Martínez’s play was performed at The Lantern Theatre, Kemptown, where the stage was set with a small table in the middle of the space, and a projector screen on the back curtain. The actress came on stage, playing the role of HóPe’s first character, Andy.
Andy is plainly dressed, impatiently tapping her phone as she waits for a call. Suddenly, her phone rings and she receives the life-changing news that her mother has been diagnosed with multiple myeloma. Struggling to receive details from her parents and the doctors, she Googles whether this is bone or blood cancer, before losing herself in a rabbit hole of research. It is all Andy can do to try and control the diagnosis and help her mother – know a little bit more about the illness.
Then, the audience is introduced to the second storyline set in 1817 present-day Colombia, as expressed by La Pola. This character bursts into impressive, passionate speeches of rebellion and revolution in both Spanish and English. Working undercover, she alters and mends for military men while collecting valuable intelligence, revealing the names of key royalists, and recruiting Spanish royalists to join the resistance. The written context projected onto the screen was extremely helpful for establishing this separate story. Meanwhile, the use of sound convinced the audience she was in a home, working for Andrea Ricaurte de Lozano (thanks to pre-recorded speech and sound effects such as doors closing).
Andy’s story is full of sadness, but also resilience as she portrays the rollercoaster experience of coping with a family member facing sickness. I was particularly impressed by the script writing, and how Martínez uses phonecalls and therapy sessions on Skype to tell the story via monologue. This is a commendable writing skill for ensuring details are not dismissed or forgotten when the audience can only hear one side of the conversation. It was all well timed and very easy to engage with, and I couldn’t help myself feeling transfixed by the expressions of confusion and sadness on Andy’s face. I feared what she could hear on the other end of the line with every call.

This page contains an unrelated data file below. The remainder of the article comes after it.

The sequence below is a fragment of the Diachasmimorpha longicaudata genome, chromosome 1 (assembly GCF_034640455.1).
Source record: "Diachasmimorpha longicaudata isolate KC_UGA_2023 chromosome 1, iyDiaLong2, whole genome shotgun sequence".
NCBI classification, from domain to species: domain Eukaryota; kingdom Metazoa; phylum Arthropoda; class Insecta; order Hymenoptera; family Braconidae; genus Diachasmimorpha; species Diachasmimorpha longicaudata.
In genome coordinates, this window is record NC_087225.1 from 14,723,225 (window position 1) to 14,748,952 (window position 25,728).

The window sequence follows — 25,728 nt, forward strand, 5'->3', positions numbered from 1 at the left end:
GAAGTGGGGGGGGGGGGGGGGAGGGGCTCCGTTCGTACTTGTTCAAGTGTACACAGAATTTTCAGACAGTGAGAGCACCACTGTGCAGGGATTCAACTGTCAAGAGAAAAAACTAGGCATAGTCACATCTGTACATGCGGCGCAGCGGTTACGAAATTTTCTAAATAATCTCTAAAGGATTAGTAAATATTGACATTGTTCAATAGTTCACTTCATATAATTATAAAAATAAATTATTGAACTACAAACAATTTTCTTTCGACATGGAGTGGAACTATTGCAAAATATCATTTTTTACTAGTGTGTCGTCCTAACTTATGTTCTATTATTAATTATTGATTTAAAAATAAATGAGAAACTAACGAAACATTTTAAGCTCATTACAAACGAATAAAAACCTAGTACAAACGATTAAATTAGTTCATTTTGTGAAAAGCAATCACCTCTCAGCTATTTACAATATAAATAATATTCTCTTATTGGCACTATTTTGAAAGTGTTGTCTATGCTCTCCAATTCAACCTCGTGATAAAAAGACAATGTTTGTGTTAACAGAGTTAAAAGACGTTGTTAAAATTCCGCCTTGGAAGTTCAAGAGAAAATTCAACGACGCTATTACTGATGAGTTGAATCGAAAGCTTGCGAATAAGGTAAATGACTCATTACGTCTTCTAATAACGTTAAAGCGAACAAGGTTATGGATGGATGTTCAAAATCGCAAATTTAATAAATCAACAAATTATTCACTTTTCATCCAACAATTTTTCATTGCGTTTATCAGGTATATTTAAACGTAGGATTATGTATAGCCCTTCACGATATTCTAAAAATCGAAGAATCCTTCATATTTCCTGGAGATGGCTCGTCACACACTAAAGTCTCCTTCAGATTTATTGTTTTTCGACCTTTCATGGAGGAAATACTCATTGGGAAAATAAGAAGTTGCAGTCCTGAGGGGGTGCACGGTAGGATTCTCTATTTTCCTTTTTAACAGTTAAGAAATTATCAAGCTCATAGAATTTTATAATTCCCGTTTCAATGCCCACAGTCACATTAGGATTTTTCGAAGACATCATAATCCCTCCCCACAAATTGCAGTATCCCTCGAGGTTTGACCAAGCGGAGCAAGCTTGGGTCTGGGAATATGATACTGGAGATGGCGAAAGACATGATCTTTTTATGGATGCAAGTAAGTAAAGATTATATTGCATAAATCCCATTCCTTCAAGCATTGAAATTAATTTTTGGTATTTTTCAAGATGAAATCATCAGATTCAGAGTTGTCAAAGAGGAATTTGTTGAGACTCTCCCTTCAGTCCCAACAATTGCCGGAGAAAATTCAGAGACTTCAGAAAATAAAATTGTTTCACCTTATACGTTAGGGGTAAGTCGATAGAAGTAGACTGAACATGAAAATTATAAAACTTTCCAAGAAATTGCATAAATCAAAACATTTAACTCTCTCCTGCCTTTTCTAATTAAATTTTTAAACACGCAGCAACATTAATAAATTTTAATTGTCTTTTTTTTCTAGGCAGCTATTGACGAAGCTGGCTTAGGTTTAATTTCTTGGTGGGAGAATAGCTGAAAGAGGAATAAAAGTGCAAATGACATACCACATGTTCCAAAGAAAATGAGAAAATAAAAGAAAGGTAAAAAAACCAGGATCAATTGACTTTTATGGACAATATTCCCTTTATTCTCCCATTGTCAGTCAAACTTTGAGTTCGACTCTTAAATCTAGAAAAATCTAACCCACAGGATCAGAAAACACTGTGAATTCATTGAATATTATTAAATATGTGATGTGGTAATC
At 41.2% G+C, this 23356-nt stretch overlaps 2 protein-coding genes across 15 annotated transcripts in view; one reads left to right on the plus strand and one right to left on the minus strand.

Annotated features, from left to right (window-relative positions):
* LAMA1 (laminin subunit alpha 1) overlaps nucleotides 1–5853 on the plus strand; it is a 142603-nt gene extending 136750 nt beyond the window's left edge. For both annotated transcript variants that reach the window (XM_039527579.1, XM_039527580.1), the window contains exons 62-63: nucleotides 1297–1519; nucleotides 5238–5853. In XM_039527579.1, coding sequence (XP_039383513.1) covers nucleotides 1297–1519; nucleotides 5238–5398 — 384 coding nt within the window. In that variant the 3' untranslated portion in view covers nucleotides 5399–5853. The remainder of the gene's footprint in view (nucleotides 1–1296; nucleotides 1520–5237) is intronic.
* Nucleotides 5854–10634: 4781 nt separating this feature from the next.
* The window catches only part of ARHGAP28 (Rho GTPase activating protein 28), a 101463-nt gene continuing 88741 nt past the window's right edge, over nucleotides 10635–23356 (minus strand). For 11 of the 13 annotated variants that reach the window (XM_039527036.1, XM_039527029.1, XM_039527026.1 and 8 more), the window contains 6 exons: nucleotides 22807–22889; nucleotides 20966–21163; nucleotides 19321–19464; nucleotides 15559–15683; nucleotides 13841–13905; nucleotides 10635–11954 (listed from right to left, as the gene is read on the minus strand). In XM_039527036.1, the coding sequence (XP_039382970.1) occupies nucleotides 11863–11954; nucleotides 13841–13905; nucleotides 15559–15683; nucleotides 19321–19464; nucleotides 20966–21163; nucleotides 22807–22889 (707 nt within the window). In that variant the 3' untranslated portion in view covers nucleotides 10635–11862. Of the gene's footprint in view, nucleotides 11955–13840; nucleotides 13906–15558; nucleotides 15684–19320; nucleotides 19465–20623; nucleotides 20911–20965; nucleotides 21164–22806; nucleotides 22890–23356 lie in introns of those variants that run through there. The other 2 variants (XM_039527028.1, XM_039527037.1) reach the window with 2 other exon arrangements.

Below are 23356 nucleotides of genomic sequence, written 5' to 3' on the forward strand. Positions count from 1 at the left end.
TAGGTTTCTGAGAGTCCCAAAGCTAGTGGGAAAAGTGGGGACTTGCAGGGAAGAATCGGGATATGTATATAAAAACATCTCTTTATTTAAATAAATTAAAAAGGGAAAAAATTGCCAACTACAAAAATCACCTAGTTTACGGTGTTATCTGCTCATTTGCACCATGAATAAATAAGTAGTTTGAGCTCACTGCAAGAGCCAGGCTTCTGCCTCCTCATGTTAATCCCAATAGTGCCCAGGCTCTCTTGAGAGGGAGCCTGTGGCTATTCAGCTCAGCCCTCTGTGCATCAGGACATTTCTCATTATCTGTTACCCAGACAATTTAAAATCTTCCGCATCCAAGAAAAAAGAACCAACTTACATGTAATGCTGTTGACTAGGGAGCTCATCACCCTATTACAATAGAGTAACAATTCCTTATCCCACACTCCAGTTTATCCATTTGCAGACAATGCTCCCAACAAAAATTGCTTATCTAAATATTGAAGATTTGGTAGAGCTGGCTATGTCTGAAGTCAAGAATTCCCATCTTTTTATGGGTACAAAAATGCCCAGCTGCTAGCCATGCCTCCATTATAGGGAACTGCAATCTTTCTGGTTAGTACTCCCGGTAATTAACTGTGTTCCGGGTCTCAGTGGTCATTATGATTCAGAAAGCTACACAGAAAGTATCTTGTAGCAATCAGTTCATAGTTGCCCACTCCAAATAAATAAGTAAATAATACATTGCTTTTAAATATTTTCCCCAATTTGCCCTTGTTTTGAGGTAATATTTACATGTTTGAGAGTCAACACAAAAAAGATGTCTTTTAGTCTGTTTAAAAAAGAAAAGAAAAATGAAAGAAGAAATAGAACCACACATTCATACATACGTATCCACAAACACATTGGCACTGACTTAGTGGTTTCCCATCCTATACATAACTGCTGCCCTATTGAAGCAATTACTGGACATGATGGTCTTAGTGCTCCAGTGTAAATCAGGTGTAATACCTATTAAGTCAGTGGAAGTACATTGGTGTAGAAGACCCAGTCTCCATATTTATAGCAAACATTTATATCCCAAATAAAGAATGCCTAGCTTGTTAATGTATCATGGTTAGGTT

La Pola’s story is full of fury and pride as she rants about discrimination and injustice. Her resilience comes not from emotional strength like Andy, but from standing up for your beliefs. It is in the final moments of the play where the audience can understand the strength of La Pola living through Andy’s mother and Andy herself. There are some beautiful moments reflecting on the importance of family, as well as the important message to find our own meanings of freedom and healing.
Giullianna Martínez is a London based American-Colombian actress and graduate of the Royal Birmingham Conservatoire and HóPe for Brighton Fringe is her debut show. The story is inspired by real events as her own mother unfortunately battles with Multiple Myeloma. She wrote, “Originally of Colombian heritage, I was always inspired by La Pola’s role in Colombia’s history and independence. I felt moved to write something that connected these two brave women on their journey to freedom.”
Martinez continues, “This play emphasizes the importance of questioning, researching, bringing a companion, and not blindly accepting healthcare providers’ words as absolute truth if doubts arise. It urges proactive involvement in our health, empowering us to seek understanding and explore all options.”